If the equity of a business operator/self-employed person is negative due to cash withdrawals for personal use and a loan was needed to cover the private withdrawals, part of the loans is allocated to financing the private withdrawals instead of business activities. The interest on such loans is not deductible as a business expense.

Calculate in this section the portion of interest expenses that you cannot deduct from business income due to negative equity. Subtract this portion of non-deductible interest (section ‘Interest expenses relating to business income source not deductible if equity is negative due to cash withdrawals for private use’) from the total amount of interest expenses relating to business income source (tax return form section 2.3 (Business expenses), line ‘Interest expenses’). The amount of deductible interest expenses cannot exceed the amount of interest expenses on business income. Report the difference in section 2.3, subsection ‘Interest expenses’, line ‘Deductible portion’.

Transfer the calculated adjusted negative equity to the ‘Calculation of net worth’ section 12.2 (Business liabilities), line ‘Adjusted negative equity’.

Interest expenses relating to business income source not deductible if equity is negative due to cash withdrawals for private use (§ 18.2, act on business tax)

  • Add the revaluation increase included in equity to the balance sheet end-of-year negative equity. 
  • Then, subtract the loss for the accounting period, as well as any losses from previous accounting periods that cannot be covered by retained earnings.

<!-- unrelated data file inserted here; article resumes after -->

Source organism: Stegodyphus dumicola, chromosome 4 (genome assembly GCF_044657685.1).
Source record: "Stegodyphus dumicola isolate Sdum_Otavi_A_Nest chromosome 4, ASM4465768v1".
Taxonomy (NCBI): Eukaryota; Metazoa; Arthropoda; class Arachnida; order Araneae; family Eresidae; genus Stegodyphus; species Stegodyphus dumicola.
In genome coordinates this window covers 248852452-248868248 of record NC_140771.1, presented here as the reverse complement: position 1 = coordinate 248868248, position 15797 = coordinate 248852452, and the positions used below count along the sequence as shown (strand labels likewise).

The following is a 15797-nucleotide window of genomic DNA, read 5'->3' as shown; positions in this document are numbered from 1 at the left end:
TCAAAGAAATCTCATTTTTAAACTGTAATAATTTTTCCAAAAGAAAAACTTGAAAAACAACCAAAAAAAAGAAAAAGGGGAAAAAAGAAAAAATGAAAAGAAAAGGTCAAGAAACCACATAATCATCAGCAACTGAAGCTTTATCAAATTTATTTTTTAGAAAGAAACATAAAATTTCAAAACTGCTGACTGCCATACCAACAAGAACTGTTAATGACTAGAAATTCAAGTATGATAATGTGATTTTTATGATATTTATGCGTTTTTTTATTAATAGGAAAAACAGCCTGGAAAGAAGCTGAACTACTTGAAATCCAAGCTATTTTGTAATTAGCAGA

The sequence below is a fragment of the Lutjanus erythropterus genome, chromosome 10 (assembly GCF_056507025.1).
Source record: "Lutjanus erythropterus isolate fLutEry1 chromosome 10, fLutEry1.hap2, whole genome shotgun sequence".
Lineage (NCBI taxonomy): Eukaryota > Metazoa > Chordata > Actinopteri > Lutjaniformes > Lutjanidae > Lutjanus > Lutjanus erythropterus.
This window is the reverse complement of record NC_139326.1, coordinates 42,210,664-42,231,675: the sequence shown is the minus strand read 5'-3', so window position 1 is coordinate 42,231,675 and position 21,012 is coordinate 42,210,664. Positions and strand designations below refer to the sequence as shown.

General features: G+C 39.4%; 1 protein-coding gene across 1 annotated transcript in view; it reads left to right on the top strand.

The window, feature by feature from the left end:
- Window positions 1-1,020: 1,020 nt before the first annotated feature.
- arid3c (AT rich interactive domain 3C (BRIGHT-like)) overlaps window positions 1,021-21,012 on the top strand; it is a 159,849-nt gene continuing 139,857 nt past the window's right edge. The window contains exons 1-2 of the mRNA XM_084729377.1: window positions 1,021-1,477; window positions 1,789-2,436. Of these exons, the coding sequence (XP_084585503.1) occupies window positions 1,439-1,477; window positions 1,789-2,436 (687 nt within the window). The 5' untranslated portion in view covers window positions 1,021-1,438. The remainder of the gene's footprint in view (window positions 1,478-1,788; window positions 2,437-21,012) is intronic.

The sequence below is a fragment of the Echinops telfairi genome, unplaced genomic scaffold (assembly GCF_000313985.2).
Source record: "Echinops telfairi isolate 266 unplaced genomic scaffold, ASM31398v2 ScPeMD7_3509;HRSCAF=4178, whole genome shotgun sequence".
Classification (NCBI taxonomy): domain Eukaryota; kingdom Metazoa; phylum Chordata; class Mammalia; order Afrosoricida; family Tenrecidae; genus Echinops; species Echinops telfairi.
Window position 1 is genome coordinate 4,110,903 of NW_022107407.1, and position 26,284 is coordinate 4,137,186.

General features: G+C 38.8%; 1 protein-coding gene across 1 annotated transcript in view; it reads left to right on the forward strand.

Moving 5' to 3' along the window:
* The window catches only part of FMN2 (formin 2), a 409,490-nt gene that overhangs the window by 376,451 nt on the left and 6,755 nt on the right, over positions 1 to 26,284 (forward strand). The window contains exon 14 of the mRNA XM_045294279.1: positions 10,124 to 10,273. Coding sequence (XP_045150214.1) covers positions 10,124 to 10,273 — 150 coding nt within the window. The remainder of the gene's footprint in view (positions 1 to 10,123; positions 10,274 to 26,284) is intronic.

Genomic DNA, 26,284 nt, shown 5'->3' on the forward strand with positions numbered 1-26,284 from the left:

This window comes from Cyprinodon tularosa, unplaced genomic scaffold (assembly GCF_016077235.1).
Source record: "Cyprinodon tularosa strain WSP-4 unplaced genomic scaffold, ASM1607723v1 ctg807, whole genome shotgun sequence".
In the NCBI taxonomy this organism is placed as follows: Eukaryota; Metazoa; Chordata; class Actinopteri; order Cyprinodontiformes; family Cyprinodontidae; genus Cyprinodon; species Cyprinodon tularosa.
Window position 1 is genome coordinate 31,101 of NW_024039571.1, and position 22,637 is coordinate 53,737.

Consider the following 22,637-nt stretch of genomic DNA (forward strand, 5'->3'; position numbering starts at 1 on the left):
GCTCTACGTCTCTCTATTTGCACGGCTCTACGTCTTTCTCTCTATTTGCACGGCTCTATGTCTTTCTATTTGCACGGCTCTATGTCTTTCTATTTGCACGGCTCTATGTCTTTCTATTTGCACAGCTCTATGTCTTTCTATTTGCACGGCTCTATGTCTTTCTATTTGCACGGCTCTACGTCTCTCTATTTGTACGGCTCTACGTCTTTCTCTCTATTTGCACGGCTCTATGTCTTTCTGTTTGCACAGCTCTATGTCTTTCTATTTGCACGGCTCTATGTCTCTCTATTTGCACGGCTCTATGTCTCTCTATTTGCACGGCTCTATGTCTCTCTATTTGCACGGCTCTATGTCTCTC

• Multiply what is left of the negative equity with the basic interest rate plus one percentage unit at the balance sheet date.
  • The result is the amount of interest that cannot be deducted as an expense from business income.
  • This non-deductible interest is deducted from the total amount of interest on business income in section 2.3, line ‘Interest expenses’.

The basic interest rate for 2018 was -0.25%.

There may be restrictions on the deductibility of interest also if the equity is positive due to a revaluation increase.

If the interest calculated on the basis of residual negative equity is deductible pursuant to the provisions of the income tax act, you can deduct from your capital income in your pre-completed tax return. More detailed instructions on how to deduct interest are available in the Guide to filling in a tax return 2018 (individuals).

12 Calculation of net worth

The net worth of business is calculated for use in the business operator's/self-employed person’s tax assessment. The Tax Administration uses the value of net worth to divide business income into a capital-income portion and earned-income portion.

The value of the net worth in 2017 is used in the tax assessment for tax year 2018. If the business was started in tax year 2018, the capital-income portion is calculated by way of exception on the basis of the net worth of business at the end of tax year 2018.